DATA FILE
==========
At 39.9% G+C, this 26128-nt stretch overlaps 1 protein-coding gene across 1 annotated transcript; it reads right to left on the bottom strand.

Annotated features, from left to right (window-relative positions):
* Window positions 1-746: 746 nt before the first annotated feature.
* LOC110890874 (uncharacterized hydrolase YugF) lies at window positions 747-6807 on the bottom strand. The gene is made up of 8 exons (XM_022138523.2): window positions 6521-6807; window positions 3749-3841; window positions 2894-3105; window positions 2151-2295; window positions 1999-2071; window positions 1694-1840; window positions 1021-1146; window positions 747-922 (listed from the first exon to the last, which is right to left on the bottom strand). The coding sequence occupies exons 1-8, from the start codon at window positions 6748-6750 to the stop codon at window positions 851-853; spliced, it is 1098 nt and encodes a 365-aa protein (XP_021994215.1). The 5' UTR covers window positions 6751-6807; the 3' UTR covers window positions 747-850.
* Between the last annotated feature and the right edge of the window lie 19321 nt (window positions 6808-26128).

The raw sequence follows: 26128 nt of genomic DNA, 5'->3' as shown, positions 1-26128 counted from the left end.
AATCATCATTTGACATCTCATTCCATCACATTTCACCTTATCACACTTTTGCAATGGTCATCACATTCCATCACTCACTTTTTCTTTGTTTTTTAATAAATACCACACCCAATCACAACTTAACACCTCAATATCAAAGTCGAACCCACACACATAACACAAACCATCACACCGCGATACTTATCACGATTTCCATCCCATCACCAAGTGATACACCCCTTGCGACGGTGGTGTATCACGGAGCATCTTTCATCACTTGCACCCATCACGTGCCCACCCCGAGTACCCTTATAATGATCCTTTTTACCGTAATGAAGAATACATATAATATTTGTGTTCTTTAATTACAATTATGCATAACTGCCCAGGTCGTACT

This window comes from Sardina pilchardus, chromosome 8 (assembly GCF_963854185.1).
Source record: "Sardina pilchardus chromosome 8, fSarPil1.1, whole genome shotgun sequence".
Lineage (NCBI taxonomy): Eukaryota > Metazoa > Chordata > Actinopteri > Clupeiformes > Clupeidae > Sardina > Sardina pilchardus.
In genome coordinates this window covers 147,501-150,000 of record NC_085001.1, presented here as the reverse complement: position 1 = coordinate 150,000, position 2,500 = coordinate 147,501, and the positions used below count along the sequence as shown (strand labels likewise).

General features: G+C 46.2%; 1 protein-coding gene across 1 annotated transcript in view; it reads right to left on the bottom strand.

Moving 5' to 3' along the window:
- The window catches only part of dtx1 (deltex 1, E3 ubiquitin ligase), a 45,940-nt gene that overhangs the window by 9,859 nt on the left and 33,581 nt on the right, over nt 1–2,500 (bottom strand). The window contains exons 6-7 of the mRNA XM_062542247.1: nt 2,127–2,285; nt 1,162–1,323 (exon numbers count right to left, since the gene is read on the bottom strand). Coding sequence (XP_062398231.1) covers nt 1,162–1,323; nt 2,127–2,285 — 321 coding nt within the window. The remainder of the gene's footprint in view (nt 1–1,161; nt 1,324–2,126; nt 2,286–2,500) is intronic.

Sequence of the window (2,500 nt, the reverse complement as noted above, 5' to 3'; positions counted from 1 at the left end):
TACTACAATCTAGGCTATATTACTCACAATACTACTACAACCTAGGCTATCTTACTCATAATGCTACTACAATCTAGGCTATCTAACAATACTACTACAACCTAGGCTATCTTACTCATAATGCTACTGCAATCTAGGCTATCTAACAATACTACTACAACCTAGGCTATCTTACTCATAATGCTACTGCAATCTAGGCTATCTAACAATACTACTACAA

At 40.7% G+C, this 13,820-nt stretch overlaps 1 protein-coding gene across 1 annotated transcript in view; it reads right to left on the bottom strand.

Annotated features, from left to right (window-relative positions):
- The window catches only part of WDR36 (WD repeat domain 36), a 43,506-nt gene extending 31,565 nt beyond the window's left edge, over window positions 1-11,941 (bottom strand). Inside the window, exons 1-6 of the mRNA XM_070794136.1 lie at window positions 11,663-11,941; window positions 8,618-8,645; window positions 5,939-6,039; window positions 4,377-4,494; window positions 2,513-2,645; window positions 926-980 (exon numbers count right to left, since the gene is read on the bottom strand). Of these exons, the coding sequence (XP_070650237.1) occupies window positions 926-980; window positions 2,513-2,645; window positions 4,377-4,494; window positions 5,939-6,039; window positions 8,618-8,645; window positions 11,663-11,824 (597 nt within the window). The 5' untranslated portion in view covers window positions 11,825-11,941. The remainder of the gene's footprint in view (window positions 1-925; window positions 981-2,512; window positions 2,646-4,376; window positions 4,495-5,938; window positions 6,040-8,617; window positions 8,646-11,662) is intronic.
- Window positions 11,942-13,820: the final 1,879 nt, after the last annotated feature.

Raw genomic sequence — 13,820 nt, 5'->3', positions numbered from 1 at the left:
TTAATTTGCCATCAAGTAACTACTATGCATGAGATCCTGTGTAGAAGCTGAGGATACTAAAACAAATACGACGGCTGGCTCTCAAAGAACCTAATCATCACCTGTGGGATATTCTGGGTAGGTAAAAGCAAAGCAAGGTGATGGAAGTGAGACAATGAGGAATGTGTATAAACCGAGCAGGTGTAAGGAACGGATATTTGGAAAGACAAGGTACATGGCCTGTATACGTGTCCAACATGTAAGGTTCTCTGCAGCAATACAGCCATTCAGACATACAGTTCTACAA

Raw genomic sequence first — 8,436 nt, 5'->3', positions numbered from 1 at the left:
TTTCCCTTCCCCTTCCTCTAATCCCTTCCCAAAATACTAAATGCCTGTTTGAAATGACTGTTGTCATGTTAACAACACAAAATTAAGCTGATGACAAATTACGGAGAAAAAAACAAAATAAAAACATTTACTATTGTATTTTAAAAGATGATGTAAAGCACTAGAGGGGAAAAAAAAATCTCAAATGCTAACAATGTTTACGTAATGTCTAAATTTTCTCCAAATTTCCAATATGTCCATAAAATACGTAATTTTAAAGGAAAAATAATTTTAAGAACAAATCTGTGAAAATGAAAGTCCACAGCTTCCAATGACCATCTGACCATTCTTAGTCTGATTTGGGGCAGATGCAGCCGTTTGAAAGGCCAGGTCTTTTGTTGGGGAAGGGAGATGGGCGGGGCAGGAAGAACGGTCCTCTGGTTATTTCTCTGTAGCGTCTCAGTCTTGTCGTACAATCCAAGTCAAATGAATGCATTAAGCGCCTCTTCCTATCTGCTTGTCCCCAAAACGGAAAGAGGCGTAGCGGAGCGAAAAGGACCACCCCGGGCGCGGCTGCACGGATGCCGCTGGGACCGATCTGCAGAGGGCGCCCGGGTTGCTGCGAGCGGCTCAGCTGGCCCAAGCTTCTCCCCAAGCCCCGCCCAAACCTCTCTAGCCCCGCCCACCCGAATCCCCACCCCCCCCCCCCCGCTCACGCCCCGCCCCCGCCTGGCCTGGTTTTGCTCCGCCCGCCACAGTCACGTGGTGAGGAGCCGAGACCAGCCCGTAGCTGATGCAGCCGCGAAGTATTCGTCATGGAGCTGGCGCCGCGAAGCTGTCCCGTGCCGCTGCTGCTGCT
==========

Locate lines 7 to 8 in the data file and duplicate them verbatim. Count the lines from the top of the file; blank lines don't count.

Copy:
AATCATCATTTGACATCTCATTCCATCACATTTCACCTTATCACACTTTTGCAATGGTCATCACATTCCATCACTCACTTTTTCTTTGTTTTTTAATAAATACCACACCCAATCACAACTTAACACCTCAATATCAAAGTCGAACCCACACACATAACACAAACCATCACACCGCGATACTTATCACGATTTCCATCCCATCACCAAGTGATACACCCCTTGCGACGGTGGTGTATCACGGAGCATCTTTCATCACTTGCACCCATCACGTGCCCACCCCGAGTACCCTTATAATGATCCTTTTTACCGTAATGAAGAATACATATAATATTTGTGTTCTTTAATTACAATTATGCATAACTGCCCAGGTCGTACT

This window comes from Sardina pilchardus, chromosome 8 (assembly GCF_963854185.1).